What is missing: Stalking and harassment are not sexy-they are illegal. If we let alone the issue of yet another video glorifying women's body parts and men's control over them, we are left with peeping toms who claim their victims want it. In the U.S., more than a million women are stalked annually. Plus, stalking is one of the most common predictors of more violence. No woman wants that. Timberlake's claim to fame of bringing sexy back fails here-he's setting it back. Stalking women is not edgy or pushing the envelope. The only envelope here is violence against women, and we hope it seals their careers with a sick kiss.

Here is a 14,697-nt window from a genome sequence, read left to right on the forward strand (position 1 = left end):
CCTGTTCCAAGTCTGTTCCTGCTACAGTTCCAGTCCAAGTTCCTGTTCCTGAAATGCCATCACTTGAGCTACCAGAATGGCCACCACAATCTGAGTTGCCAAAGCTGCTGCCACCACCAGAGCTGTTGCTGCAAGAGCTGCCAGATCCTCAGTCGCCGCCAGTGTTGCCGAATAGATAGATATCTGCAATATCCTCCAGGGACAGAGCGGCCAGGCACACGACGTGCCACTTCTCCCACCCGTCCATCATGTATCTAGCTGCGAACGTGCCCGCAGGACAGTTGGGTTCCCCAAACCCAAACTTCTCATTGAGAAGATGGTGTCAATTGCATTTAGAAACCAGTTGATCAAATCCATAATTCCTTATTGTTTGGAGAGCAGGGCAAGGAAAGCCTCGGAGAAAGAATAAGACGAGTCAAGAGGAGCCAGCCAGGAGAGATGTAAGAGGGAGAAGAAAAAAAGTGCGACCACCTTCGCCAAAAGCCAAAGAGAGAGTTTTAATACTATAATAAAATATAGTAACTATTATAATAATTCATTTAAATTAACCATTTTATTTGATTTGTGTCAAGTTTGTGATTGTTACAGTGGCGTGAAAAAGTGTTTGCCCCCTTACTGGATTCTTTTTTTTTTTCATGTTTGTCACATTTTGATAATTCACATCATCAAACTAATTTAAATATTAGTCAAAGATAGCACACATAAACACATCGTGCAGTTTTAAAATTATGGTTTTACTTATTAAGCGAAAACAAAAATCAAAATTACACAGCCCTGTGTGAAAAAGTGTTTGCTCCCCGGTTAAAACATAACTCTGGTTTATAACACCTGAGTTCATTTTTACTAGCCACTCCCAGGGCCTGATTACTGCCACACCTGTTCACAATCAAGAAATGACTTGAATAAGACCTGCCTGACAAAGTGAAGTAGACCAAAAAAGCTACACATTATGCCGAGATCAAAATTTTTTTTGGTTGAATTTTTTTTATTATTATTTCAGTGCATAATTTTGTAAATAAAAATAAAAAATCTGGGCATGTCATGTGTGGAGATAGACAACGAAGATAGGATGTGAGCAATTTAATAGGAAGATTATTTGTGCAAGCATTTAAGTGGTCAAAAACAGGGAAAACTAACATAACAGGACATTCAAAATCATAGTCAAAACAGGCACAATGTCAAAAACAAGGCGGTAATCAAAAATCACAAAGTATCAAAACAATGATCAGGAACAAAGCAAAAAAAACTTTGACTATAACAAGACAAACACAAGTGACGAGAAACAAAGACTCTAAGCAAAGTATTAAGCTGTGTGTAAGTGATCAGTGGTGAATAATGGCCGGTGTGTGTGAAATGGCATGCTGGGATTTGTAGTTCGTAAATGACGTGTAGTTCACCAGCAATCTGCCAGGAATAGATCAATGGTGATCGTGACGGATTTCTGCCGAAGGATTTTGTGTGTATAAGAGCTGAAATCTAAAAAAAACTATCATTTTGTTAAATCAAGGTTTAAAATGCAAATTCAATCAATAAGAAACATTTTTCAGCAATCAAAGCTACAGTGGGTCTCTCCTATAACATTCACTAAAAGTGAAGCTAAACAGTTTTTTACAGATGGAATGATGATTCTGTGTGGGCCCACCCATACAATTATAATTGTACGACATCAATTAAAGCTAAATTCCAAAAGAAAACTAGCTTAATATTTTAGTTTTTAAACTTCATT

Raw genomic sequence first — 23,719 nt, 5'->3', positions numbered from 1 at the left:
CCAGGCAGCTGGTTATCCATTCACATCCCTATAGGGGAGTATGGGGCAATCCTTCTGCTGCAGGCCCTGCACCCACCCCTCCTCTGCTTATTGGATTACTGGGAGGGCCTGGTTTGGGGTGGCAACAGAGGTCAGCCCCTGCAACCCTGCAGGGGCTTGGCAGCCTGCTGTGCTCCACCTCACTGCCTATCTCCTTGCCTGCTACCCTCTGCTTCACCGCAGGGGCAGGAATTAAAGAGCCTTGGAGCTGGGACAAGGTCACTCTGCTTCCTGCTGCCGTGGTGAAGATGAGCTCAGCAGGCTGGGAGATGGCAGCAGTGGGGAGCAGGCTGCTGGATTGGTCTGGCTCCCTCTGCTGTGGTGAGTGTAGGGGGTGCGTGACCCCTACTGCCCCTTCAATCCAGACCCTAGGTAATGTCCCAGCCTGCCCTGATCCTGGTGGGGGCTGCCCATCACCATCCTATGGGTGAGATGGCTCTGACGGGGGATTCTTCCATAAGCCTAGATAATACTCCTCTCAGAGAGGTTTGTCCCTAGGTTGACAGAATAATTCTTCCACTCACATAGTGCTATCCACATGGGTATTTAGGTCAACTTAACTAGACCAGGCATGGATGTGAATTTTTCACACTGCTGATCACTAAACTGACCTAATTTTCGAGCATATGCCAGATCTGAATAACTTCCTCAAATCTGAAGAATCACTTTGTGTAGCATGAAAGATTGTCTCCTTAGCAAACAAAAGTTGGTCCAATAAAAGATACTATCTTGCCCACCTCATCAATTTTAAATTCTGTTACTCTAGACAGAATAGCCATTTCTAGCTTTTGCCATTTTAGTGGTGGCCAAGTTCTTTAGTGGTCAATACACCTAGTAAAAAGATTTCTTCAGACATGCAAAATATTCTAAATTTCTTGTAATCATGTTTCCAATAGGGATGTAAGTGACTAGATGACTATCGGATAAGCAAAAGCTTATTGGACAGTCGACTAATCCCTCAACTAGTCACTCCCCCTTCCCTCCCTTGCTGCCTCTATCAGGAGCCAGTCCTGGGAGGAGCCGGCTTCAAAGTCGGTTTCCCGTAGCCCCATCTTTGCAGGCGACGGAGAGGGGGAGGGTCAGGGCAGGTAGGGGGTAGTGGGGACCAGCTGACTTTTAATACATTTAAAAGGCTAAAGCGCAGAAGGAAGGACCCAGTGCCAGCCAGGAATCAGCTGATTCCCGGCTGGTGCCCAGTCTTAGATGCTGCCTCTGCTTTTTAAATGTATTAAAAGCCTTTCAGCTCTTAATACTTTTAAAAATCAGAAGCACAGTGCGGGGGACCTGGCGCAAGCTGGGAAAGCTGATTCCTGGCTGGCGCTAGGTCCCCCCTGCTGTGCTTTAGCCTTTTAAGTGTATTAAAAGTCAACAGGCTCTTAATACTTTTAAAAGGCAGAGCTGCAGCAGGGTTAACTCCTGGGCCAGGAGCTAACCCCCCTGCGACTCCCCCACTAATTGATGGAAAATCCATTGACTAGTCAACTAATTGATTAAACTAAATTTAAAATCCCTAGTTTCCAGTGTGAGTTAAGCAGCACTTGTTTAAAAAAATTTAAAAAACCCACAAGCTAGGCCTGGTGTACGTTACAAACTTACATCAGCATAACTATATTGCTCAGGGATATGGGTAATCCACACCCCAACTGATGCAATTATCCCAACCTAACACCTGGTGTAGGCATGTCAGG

AUG. 16: Executive director roundtable, 12-1:30 p.m.

SEPT. 11: 22nd Annual Luncheon and Symposium featuring Shirin Ebadi, 9 a.m.-1:30 p.m.

For more programs and events see our calendar page or the "What Will It Take?" statewide events page.

Catch up at our Press Room or our Past Events page at or our News page on
Speakers bureau: Want a free speaker to come and tell you or your organization about “What Will It Take?” Contact Laura Fletcher at (312) 577-2824 or More about the speakers bureau...